Among its many conclusions, the one that stand out are those that are related to the influence that receiving benefits might have on the possibility of returning to the workforce. “It is wrong to affirm that receiving unemployment benefits removes the incentive to return to work; we have to specify in which cases. In this respect, the available data seem to demonstrate that there are different effects depending on whether the type of payment is contributive or aid subsidies, and in the second case, it depends on which type of subsidy. Furthermore, the relationship of all between these factors has to be taken into consideration,” explains Daniel Pérez del Prado, whose doctoral thesis centers on the study of the unemployment protection system from a legal-economic perspective. “Contrary to what is commonly believed, the amount and generosity of the benefits are not the elements that most discourage the return to work; rather the fundamental influence would be the length of time that benefits last,” he points out.
Contributive benefits come from the social security system. The duration and amount of the payments depend on how much the recipient had contributed to the system before becoming unemployed. On the other hand, aid subsidy benefits are connected to the lack of income (for those who have used up all their contributive benefits or are otherwise ineligible for benefits). Law determines the duration and amount of these subsidies and they are usually the most meager of benefits.
According to the study, unemployment subsidies only produce a negative effect on job seeking in the case of certain long-term benefits or cases where a chain of benefits leads to a prolonged period of unemployment. “If any discouragement exists, it is related more to long-term benefits than to the amount received, a situation we can correct by applying the adequate measures in the area of active employment policies,” he clarifies.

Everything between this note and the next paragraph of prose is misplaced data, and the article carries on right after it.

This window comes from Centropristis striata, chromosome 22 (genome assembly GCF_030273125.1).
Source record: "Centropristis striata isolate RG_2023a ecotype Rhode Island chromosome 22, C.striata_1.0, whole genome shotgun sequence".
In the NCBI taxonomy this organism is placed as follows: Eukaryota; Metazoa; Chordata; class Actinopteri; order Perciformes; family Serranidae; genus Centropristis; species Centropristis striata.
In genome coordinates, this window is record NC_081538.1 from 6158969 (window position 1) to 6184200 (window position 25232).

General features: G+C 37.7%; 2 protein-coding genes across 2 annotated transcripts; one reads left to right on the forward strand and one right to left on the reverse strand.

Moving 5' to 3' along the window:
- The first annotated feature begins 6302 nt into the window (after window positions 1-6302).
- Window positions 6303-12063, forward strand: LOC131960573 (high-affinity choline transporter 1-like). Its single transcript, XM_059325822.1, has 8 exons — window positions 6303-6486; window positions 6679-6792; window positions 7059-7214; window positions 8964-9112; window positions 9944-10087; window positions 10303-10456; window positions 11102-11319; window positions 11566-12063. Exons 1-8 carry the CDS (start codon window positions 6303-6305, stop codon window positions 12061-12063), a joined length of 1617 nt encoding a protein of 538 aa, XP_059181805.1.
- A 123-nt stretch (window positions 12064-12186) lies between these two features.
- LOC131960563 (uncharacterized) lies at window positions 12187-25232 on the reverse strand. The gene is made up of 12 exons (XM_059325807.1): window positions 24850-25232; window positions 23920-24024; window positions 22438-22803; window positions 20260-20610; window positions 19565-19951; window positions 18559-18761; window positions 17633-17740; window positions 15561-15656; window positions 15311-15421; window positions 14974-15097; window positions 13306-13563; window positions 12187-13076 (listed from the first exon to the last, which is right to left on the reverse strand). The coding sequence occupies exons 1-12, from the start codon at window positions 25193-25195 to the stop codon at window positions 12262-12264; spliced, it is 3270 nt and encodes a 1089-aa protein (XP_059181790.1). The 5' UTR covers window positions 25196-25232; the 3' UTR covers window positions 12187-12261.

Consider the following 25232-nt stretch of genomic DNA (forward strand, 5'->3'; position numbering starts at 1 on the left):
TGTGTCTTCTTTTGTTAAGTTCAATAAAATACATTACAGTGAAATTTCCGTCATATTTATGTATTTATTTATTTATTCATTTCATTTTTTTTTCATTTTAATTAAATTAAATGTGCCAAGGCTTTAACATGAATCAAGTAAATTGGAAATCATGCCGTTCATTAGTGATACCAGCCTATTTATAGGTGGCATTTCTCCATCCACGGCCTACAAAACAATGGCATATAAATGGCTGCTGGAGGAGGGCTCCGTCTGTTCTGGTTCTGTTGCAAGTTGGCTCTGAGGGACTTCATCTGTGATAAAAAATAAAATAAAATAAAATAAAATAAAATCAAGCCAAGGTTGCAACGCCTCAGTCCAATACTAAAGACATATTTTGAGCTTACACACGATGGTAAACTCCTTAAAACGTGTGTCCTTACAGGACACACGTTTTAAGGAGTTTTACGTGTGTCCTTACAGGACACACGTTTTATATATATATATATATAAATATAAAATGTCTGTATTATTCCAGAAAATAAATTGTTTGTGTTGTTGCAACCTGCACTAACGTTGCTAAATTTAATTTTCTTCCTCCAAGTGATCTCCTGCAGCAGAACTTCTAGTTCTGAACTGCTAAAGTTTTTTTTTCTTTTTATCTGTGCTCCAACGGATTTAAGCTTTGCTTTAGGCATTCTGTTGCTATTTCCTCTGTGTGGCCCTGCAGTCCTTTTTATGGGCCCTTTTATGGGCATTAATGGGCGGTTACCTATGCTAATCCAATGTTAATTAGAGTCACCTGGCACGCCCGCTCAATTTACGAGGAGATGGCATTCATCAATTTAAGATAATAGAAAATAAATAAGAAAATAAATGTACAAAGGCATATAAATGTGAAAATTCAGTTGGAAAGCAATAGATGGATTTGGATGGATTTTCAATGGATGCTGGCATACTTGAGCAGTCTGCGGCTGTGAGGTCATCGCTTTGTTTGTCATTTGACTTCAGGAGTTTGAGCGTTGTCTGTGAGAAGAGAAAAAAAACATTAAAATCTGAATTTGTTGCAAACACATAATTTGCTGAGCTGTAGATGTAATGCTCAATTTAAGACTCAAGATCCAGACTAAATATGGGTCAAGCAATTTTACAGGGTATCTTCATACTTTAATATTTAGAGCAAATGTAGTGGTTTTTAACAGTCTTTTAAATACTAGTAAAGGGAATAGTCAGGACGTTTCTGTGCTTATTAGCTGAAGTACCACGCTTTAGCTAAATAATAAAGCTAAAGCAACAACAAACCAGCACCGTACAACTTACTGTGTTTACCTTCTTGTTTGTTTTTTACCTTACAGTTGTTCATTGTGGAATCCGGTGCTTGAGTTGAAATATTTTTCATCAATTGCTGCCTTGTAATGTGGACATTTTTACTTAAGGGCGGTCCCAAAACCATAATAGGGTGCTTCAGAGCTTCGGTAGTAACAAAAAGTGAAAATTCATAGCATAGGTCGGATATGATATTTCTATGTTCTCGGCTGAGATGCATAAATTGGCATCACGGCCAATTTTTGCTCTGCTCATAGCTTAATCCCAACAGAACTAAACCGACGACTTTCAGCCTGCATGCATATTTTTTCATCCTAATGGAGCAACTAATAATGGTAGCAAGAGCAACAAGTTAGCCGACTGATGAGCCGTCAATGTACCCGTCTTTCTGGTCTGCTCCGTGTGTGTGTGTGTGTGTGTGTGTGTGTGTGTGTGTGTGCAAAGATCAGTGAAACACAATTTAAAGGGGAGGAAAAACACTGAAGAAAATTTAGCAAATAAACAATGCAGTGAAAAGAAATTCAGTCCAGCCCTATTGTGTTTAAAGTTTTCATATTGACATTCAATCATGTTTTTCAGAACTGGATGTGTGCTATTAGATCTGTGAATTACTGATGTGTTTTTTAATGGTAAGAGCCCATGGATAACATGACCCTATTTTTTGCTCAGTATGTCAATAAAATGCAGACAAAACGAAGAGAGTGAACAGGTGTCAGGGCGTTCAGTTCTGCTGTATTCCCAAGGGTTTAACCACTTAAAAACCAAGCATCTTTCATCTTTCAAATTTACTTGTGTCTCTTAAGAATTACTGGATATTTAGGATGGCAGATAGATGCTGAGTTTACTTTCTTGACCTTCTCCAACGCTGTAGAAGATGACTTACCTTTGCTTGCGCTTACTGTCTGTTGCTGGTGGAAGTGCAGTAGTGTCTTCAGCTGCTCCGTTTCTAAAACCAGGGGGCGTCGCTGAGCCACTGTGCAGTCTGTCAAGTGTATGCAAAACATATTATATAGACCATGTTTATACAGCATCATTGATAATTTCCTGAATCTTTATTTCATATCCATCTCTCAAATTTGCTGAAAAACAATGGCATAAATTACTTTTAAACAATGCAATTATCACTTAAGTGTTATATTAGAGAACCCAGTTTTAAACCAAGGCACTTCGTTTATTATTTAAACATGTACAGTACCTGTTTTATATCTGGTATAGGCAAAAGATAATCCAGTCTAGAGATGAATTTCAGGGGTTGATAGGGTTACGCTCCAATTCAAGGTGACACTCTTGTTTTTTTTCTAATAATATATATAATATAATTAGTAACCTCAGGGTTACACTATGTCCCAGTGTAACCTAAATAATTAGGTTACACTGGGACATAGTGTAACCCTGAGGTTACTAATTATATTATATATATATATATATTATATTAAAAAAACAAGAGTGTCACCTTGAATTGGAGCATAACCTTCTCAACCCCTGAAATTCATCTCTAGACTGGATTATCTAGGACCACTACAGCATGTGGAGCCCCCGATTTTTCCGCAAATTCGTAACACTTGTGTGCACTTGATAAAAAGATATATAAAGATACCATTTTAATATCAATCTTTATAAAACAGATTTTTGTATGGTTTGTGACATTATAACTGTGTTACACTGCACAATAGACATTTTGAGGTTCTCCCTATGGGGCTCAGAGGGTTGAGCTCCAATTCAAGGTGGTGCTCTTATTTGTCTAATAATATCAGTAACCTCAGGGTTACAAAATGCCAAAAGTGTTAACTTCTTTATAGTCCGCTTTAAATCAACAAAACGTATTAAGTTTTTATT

Indeed, further development of active employment policies in Spain, together with a reform in the level of assistance offered in unemployment protection, are the most important proposals for improving the system. “Although spending on unemployment has increased notably due to the huge increase in the rate of unemployment, there is no structural deficit problem in the system. If we add to this the fact that the intensity of unemployment protection is intermediate in contributive benefits, but low in the aid subsidies when compared to what is provided in other European countries, we can clearly see that it is at the aid subsidy level that we are “bleeding to death” and where we can exponentially improve the system’s ability to protect,” concludes the professor.